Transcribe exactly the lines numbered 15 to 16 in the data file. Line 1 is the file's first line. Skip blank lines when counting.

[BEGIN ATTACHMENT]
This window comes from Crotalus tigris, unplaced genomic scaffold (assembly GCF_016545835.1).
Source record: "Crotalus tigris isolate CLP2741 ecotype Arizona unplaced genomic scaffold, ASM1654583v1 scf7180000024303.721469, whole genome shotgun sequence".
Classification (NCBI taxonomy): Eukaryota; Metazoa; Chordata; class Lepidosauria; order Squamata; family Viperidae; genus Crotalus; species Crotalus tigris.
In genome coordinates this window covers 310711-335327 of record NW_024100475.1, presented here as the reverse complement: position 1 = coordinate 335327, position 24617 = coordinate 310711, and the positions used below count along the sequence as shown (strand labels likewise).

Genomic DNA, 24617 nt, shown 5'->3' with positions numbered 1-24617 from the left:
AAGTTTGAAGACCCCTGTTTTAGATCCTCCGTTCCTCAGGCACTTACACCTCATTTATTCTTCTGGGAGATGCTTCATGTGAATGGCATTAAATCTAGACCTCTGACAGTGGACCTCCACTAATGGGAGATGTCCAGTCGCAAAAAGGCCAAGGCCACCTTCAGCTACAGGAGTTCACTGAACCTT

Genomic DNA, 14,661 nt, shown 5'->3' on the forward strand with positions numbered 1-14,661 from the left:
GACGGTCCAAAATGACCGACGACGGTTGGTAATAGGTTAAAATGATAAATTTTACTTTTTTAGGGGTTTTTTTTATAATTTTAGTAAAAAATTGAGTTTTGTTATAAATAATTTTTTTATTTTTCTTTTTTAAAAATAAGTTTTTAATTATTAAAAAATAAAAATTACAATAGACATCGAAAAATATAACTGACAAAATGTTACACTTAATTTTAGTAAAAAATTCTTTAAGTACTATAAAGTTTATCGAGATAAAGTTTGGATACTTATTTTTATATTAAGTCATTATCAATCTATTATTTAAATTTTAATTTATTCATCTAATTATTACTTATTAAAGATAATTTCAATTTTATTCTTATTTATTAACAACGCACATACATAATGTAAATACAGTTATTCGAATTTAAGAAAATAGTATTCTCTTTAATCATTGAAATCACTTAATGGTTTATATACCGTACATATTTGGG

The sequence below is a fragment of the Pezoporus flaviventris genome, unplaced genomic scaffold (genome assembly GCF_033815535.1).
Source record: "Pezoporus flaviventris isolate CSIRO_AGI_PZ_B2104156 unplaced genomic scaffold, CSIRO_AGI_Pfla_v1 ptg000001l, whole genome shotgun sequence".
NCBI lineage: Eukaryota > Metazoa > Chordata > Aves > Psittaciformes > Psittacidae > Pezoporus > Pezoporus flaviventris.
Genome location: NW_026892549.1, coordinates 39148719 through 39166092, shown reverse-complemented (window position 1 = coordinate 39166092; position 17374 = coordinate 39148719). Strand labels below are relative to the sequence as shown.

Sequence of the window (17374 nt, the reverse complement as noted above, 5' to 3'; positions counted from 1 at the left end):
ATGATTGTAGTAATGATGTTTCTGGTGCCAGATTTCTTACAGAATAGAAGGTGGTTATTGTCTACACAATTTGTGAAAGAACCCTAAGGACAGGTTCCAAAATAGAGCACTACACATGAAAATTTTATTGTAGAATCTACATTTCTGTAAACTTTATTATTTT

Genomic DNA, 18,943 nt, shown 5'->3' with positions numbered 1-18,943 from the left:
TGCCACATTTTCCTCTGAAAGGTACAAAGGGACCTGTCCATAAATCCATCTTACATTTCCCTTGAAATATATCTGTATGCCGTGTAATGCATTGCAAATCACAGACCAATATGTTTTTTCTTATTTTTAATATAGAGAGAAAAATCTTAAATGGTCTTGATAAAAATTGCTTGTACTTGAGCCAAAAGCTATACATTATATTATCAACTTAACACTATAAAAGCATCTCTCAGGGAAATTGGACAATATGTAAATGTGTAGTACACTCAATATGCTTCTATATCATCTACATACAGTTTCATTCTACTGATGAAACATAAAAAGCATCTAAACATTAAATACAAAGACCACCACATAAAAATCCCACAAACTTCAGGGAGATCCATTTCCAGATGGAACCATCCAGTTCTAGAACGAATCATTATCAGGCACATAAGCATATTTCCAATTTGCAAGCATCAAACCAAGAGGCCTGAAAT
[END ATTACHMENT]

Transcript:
Genomic DNA, 18,943 nt, shown 5'->3' with positions numbered 1-18,943 from the left:
TGCCACATTTTCCTCTGAAAGGTACAAAGGGACCTGTCCATAAATCCATCTTACATTTCCCTTGAAATATATCTGTATGCCGTGTAATGCATTGCAAATCACAGACCAATATGTTTTTTCTTATTTTTAATATAGAGAGAAAAATCTTAAATGGTCTTGATAAAAATTGCTTGTACTTGAGCCAAAAGCTATACATTATATTATCAACTTAACACTATAAAAGCATCTCTCAGGGAAATTGGACAATATGTAAATGTGTAGTACACTCAATATGCTTCTATATCATCTACATACAGTTTCATTCTACTGATGAAACATAAAAAGCATCTAAACATTAAATACAAAGACCACCACATAAAAATCCCACAAACTTCAGGGAGATCCATTTCCAGATGGAACCATCCAGTTCTAGAACGAATCATTATCAGGCACATAAGCATATTTCCAATTTGCAAGCATCAAACCAAGAGGCCTGAAAT